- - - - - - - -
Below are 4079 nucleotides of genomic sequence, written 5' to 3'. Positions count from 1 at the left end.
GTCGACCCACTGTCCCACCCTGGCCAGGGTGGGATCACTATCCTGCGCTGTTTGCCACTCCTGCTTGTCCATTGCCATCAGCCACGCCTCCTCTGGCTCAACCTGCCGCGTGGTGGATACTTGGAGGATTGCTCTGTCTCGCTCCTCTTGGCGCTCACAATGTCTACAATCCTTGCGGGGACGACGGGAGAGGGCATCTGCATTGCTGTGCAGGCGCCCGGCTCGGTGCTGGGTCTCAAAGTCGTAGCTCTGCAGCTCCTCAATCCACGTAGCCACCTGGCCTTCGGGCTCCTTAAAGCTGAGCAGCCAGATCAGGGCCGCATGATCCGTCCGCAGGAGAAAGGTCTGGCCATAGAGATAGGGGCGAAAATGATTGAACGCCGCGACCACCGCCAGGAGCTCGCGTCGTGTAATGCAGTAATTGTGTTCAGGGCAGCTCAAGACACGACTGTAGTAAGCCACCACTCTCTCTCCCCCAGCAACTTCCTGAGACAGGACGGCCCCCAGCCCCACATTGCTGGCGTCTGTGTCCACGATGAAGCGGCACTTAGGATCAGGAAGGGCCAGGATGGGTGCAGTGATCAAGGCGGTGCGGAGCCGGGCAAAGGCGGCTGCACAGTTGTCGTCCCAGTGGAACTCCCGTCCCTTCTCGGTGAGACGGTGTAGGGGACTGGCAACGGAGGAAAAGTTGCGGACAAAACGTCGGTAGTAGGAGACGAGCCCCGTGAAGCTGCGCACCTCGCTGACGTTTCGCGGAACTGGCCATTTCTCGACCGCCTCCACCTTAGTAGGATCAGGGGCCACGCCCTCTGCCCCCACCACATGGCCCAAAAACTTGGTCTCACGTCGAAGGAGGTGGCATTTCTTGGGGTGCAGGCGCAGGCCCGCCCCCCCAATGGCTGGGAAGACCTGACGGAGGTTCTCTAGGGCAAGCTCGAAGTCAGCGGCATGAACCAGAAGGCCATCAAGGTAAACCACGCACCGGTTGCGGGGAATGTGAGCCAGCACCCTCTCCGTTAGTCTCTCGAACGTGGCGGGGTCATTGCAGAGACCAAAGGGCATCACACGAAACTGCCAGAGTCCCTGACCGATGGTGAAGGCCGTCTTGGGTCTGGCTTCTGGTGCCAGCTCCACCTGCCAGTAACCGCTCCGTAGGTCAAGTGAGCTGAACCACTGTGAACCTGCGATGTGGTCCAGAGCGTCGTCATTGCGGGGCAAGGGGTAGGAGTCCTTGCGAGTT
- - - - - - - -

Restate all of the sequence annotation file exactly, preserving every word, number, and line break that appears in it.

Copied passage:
Below are 4079 nucleotides of genomic sequence, written 5' to 3'. Positions count from 1 at the left end.
GTCGACCCACTGTCCCACCCTGGCCAGGGTGGGATCACTATCCTGCGCTGTTTGCCACTCCTGCTTGTCCATTGCCATCAGCCACGCCTCCTCTGGCTCAACCTGCCGCGTGGTGGATACTTGGAGGATTGCTCTGTCTCGCTCCTCTTGGCGCTCACAATGTCTACAATCCTTGCGGGGACGACGGGAGAGGGCATCTGCATTGCTGTGCAGGCGCCCGGCTCGGTGCTGGGTCTCAAAGTCGTAGCTCTGCAGCTCCTCAATCCACGTAGCCACCTGGCCTTCGGGCTCCTTAAAGCTGAGCAGCCAGATCAGGGCCGCATGATCCGTCCGCAGGAGAAAGGTCTGGCCATAGAGATAGGGGCGAAAATGATTGAACGCCGCGACCACCGCCAGGAGCTCGCGTCGTGTAATGCAGTAATTGTGTTCAGGGCAGCTCAAGACACGACTGTAGTAAGCCACCACTCTCTCTCCCCCAGCAACTTCCTGAGACAGGACGGCCCCCAGCCCCACATTGCTGGCGTCTGTGTCCACGATGAAGCGGCACTTAGGATCAGGAAGGGCCAGGATGGGTGCAGTGATCAAGGCGGTGCGGAGCCGGGCAAAGGCGGCTGCACAGTTGTCGTCCCAGTGGAACTCCCGTCCCTTCTCGGTGAGACGGTGTAGGGGACTGGCAACGGAGGAAAAGTTGCGGACAAAACGTCGGTAGTAGGAGACGAGCCCCGTGAAGCTGCGCACCTCGCTGACGTTTCGCGGAACTGGCCATTTCTCGACCGCCTCCACCTTAGTAGGATCAGGGGCCACGCCCTCTGCCCCCACCACATGGCCCAAAAACTTGGTCTCACGTCGAAGGAGGTGGCATTTCTTGGGGTGCAGGCGCAGGCCCGCCCCCCCAATGGCTGGGAAGACCTGACGGAGGTTCTCTAGGGCAAGCTCGAAGTCAGCGGCATGAACCAGAAGGCCATCAAGGTAAACCACGCACCGGTTGCGGGGAATGTGAGCCAGCACCCTCTCCGTTAGTCTCTCGAACGTGGCGGGGTCATTGCAGAGACCAAAGGGCATCACACGAAACTGCCAGAGTCCCTGACCGATGGTGAAGGCCGTCTTGGGTCTGGCTTCTGGTGCCAGCTCCACCTGCCAGTAACCGCTCCGTAGGTCAAGTGAGCTGAACCACTGTGAACCTGCGATGTGGTCCAGAGCGTCGTCATTGCGGGGCAAGGGGTAGGAGTCCTTGCGAGTT